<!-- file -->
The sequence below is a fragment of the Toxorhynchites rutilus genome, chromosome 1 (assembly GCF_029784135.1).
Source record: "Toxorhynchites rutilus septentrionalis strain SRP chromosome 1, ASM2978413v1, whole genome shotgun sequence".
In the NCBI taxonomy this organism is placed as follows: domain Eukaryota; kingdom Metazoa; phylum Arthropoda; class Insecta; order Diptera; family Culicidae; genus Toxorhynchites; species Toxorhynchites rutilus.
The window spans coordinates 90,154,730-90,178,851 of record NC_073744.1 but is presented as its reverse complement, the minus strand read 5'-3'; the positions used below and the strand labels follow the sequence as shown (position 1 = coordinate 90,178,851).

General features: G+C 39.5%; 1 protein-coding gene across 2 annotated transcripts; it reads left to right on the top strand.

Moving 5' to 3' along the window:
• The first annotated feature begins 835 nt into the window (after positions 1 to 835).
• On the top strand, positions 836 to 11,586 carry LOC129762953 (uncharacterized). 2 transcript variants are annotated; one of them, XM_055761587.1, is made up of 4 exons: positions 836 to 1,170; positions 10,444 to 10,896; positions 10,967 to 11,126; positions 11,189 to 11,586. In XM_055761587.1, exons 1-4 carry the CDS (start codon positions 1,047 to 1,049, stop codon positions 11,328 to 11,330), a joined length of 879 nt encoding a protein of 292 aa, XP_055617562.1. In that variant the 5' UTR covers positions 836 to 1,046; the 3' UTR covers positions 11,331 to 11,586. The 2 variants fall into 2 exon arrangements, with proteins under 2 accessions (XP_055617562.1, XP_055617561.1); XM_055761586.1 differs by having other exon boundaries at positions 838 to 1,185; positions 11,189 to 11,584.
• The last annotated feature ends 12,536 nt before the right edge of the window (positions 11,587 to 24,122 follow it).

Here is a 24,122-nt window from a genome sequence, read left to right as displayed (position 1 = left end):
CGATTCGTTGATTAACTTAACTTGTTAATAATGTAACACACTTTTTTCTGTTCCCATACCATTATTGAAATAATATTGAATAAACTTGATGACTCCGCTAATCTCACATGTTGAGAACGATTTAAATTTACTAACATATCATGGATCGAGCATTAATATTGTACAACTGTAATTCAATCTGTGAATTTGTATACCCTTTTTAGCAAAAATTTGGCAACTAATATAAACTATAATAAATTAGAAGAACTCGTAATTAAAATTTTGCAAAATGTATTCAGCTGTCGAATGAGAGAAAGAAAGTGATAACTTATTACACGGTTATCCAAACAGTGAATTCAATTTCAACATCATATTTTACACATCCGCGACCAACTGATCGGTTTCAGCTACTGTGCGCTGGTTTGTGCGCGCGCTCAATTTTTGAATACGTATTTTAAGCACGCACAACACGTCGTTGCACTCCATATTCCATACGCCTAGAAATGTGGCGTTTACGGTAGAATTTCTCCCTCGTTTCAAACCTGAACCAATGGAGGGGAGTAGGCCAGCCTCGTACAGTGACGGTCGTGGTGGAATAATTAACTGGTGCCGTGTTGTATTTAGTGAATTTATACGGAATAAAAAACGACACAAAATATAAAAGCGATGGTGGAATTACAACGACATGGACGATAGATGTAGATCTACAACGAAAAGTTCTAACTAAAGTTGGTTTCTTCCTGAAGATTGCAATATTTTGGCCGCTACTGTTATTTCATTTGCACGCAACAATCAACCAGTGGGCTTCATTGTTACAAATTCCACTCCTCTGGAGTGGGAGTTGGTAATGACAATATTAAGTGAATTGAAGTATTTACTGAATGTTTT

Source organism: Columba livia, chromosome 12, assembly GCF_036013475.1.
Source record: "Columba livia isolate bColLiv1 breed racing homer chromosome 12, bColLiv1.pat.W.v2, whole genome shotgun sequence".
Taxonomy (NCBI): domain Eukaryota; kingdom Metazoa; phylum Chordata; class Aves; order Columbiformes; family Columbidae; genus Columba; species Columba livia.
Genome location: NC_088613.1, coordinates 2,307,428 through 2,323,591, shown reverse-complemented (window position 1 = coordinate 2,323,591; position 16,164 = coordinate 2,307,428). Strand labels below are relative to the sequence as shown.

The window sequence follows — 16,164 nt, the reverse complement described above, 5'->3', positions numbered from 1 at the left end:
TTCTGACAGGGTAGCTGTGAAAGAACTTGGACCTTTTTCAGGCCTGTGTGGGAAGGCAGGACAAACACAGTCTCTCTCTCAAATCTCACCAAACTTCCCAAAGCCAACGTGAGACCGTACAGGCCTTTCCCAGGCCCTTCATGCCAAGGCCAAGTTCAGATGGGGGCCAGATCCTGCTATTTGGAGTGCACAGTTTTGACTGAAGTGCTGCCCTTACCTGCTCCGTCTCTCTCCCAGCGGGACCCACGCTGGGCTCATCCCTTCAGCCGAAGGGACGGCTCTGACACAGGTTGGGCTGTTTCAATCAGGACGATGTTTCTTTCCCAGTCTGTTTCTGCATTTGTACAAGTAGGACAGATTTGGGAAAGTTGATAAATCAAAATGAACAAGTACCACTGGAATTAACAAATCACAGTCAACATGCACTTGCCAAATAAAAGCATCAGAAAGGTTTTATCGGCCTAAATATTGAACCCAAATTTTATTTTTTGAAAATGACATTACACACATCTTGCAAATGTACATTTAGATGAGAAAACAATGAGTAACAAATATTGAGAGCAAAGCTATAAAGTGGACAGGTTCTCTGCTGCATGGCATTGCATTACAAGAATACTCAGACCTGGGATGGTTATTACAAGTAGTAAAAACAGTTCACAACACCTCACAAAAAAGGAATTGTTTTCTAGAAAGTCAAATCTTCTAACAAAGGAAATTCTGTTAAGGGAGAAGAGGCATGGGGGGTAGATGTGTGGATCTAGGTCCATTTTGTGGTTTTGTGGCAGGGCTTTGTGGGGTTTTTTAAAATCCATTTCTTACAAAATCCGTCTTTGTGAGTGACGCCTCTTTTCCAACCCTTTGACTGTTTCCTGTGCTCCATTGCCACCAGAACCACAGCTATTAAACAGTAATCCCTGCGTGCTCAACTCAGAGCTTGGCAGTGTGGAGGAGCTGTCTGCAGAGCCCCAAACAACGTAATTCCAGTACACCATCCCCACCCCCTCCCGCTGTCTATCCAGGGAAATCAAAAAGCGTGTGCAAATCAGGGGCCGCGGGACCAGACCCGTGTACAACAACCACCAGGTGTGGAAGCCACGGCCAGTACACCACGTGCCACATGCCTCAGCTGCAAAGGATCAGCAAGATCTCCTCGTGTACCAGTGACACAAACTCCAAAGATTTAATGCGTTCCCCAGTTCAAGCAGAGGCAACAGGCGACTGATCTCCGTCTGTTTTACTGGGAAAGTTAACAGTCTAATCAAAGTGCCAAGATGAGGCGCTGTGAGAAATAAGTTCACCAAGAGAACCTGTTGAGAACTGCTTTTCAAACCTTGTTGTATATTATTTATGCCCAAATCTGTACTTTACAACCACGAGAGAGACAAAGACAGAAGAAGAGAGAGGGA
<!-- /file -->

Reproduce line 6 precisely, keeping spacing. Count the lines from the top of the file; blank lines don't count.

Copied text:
Moving 5' to 3' along the window: